Brown v. SCDC et al
ORDER adopting 40 Report and Recommendations.; granting 29 Motion for Summary Judgment. Signed by Honorable Henry F Floyd on 8/5/10.(alew, )
IN THE UNITED STATES DISTRICT COURT FOR THE DISTRICT OF SOUTH CAROLINA GREENVILLE DIVISION BERNARD BROWN, Plaintiff, vs. DIRECTOR SCDC; ROBERT WARD; and ROBERT BOLLINGER, Defendants. § § § § § § § § §
CIVIL ACTION NO. 8:08-3761-HFF-BHH
ORDER This case was filed as an employment discrimination and retaliation action. The matter is before the Court for review of the Report and Recommendation (Report) of the United States Magistrate Judge suggesting that Defendants' motion for summary judgment be granted. The Report was made in accordance with 28 U.S.C. § 636 and Local Civil Rule 73.02 for the District of South Carolina. The Magistrate Judge makes only a recommendation to this Court. The recommendation has no presumptive weight. The responsibility to make a final determination remains with the Court. Mathews v. Weber, 423 U.S. 261, 270 (1976). The Court is charged with making a de novo determination of those portions of the Report to which specific objection is made, and the Court may accept, reject, or modify, in whole or in part, the recommendation of the Magistrate Judge or recommit the matter with instructions. 28 U.S.C. § 636(b)(1).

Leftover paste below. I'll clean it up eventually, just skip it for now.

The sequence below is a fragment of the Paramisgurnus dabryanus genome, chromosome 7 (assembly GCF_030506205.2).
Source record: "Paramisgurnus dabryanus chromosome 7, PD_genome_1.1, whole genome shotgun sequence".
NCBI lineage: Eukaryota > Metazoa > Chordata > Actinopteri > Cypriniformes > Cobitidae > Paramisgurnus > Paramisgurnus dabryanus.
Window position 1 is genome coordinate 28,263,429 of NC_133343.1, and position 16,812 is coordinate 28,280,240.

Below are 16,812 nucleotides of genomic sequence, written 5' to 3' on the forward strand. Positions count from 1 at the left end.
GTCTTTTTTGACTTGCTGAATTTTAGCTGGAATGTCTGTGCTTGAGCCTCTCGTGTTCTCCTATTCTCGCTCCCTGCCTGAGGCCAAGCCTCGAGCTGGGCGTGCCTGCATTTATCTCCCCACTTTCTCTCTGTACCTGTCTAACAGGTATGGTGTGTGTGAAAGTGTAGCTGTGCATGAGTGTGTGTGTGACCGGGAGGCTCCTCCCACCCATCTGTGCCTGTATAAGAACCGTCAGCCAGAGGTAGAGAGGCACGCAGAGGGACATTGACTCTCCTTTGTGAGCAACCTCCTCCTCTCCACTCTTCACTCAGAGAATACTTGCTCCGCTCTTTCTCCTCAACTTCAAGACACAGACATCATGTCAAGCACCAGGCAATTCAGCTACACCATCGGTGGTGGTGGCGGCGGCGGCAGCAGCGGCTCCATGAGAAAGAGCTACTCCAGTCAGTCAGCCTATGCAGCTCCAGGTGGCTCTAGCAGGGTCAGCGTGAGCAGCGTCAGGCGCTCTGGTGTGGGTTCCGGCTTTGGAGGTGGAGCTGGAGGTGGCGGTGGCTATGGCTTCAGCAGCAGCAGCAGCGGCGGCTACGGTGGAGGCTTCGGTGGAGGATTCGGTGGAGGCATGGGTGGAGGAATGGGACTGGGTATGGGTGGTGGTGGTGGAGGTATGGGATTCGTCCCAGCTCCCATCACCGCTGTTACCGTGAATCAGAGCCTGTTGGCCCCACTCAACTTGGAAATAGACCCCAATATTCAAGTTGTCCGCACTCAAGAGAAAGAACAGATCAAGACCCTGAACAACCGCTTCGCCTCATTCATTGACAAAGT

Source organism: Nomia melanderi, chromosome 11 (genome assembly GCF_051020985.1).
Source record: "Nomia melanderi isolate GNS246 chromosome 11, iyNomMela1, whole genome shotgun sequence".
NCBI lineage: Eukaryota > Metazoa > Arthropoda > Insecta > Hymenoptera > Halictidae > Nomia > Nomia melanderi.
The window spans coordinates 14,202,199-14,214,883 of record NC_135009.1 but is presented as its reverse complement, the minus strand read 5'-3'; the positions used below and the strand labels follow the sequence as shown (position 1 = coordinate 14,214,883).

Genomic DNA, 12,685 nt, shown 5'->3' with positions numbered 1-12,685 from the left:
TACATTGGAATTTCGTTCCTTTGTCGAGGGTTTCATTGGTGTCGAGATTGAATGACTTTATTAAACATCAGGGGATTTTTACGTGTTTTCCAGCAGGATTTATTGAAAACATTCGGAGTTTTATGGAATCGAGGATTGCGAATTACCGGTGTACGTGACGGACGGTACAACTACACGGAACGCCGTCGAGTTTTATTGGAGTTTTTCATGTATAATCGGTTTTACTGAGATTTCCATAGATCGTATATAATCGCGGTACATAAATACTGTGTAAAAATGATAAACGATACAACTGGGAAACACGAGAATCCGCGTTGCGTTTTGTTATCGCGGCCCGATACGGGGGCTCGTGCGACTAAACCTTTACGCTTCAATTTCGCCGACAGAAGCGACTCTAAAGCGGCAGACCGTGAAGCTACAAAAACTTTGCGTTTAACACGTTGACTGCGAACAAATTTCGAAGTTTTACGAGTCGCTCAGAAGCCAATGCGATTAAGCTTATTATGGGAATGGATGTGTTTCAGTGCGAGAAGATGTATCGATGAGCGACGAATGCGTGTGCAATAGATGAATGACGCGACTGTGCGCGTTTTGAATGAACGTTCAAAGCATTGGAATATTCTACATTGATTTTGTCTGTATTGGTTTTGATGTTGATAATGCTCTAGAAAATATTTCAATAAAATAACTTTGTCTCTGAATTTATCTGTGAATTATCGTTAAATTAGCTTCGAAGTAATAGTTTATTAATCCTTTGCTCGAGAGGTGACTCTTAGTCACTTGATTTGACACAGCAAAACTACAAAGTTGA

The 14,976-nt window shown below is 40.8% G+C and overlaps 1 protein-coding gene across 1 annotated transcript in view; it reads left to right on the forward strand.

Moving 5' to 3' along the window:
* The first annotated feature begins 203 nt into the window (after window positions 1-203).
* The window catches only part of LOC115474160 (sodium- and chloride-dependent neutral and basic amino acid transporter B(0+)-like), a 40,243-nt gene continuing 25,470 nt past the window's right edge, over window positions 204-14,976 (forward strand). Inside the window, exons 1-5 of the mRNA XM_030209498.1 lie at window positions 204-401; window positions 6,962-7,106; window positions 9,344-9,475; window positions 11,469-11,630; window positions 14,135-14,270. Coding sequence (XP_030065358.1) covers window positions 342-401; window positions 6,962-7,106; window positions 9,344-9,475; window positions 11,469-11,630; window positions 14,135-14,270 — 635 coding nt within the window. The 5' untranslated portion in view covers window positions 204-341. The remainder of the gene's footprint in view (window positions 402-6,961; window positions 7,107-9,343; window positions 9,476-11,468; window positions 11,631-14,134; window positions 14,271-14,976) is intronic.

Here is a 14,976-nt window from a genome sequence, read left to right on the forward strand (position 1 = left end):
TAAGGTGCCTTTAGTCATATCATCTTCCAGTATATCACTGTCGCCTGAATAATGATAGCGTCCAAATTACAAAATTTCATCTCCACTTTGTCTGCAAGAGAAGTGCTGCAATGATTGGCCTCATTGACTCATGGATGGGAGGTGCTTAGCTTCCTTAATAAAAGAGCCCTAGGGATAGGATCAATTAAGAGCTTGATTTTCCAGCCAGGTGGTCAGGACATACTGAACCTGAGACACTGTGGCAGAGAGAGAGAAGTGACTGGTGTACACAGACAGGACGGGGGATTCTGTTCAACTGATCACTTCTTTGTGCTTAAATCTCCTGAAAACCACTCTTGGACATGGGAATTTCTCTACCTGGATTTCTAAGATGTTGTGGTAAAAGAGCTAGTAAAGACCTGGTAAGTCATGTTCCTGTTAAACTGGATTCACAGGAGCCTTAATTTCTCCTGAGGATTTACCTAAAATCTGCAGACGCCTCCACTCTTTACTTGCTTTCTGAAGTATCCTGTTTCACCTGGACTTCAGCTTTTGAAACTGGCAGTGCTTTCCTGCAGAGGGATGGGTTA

SUMMARY OF THE FACTS1 In 1989, Captain Bernard Brown (Plaintiff), an African-American male, was hired as a